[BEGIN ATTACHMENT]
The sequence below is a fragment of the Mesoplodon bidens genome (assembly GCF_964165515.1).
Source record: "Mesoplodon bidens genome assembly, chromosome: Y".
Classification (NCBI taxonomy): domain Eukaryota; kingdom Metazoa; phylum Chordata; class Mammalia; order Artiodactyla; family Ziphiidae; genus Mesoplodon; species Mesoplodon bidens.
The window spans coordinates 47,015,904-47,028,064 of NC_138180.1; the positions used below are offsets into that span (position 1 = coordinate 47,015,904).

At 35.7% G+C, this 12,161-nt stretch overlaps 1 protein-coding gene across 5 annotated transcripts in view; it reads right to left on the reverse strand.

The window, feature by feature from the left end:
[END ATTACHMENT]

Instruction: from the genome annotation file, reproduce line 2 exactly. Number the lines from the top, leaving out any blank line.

Source record: "Mesoplodon bidens genome assembly, chromosome: Y".